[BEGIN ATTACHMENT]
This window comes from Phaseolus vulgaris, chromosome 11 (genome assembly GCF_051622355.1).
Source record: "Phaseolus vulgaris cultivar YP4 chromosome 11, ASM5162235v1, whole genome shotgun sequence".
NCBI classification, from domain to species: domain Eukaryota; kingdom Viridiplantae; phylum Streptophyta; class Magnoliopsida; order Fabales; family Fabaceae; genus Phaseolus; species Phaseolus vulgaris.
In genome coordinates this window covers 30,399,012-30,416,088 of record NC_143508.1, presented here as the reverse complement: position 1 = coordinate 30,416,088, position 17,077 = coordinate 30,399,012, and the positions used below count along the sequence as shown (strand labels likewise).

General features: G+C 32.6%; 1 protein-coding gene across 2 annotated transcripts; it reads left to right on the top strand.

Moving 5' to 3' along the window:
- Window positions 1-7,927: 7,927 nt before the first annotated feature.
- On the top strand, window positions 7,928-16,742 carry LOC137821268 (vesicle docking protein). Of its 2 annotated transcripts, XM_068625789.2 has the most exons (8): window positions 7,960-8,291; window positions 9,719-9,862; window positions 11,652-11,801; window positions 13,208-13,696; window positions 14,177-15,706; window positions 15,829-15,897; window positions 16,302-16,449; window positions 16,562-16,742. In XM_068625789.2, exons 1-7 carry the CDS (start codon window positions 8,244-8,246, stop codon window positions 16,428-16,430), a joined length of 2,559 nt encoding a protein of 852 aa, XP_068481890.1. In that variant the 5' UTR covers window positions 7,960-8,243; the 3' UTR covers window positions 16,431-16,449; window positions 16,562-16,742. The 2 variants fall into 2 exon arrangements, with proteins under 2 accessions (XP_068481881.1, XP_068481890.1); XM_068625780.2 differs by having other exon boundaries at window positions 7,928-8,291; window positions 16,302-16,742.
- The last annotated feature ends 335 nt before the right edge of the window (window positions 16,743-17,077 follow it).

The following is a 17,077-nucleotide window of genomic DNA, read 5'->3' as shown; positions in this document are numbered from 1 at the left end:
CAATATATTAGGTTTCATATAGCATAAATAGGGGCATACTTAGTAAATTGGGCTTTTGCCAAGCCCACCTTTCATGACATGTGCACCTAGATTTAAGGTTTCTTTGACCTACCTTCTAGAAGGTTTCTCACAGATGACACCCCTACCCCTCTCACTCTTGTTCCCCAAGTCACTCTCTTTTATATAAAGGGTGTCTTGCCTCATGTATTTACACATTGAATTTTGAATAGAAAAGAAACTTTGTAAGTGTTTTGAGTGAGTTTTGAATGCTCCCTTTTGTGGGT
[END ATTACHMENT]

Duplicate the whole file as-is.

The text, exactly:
This window comes from Phaseolus vulgaris, chromosome 11 (genome assembly GCF_051622355.1).
Source record: "Phaseolus vulgaris cultivar YP4 chromosome 11, ASM5162235v1, whole genome shotgun sequence".
NCBI classification, from domain to species: domain Eukaryota; kingdom Viridiplantae; phylum Streptophyta; class Magnoliopsida; order Fabales; family Fabaceae; genus Phaseolus; species Phaseolus vulgaris.
In genome coordinates this window covers 30,399,012-30,416,088 of record NC_143508.1, presented here as the reverse complement: position 1 = coordinate 30,416,088, position 17,077 = coordinate 30,399,012, and the positions used below count along the sequence as shown (strand labels likewise).

General features: G+C 32.6%; 1 protein-coding gene across 2 annotated transcripts; it reads left to right on the top strand.

Moving 5' to 3' along the window:
- Window positions 1-7,927: 7,927 nt before the first annotated feature.
- On the top strand, window positions 7,928-16,742 carry LOC137821268 (vesicle docking protein). Of its 2 annotated transcripts, XM_068625789.2 has the most exons (8): window positions 7,960-8,291; window positions 9,719-9,862; window positions 11,652-11,801; window positions 13,208-13,696; window positions 14,177-15,706; window positions 15,829-15,897; window positions 16,302-16,449; window positions 16,562-16,742. In XM_068625789.2, exons 1-7 carry the CDS (start codon window positions 8,244-8,246, stop codon window positions 16,428-16,430), a joined length of 2,559 nt encoding a protein of 852 aa, XP_068481890.1. In that variant the 5' UTR covers window positions 7,960-8,243; the 3' UTR covers window positions 16,431-16,449; window positions 16,562-16,742. The 2 variants fall into 2 exon arrangements, with proteins under 2 accessions (XP_068481881.1, XP_068481890.1); XM_068625780.2 differs by having other exon boundaries at window positions 7,928-8,291; window positions 16,302-16,742.
- The last annotated feature ends 335 nt before the right edge of the window (window positions 16,743-17,077 follow it).

The following is a 17,077-nucleotide window of genomic DNA, read 5'->3' as shown; positions in this document are numbered from 1 at the left end:
CAATATATTAGGTTTCATATAGCATAAATAGGGGCATACTTAGTAAATTGGGCTTTTGCCAAGCCCACCTTTCATGACATGTGCACCTAGATTTAAGGTTTCTTTGACCTACCTTCTAGAAGGTTTCTCACAGATGACACCCCTACCCCTCTCACTCTTGTTCCCCAAGTCACTCTCTTTTATATAAAGGGTGTCTTGCCTCATGTATTTACACATTGAATTTTGAATAGAAAAGAAACTTTGTAAGTGTTTTGAGTGAGTTTTGAATGCTCCCTTTTGTGGGT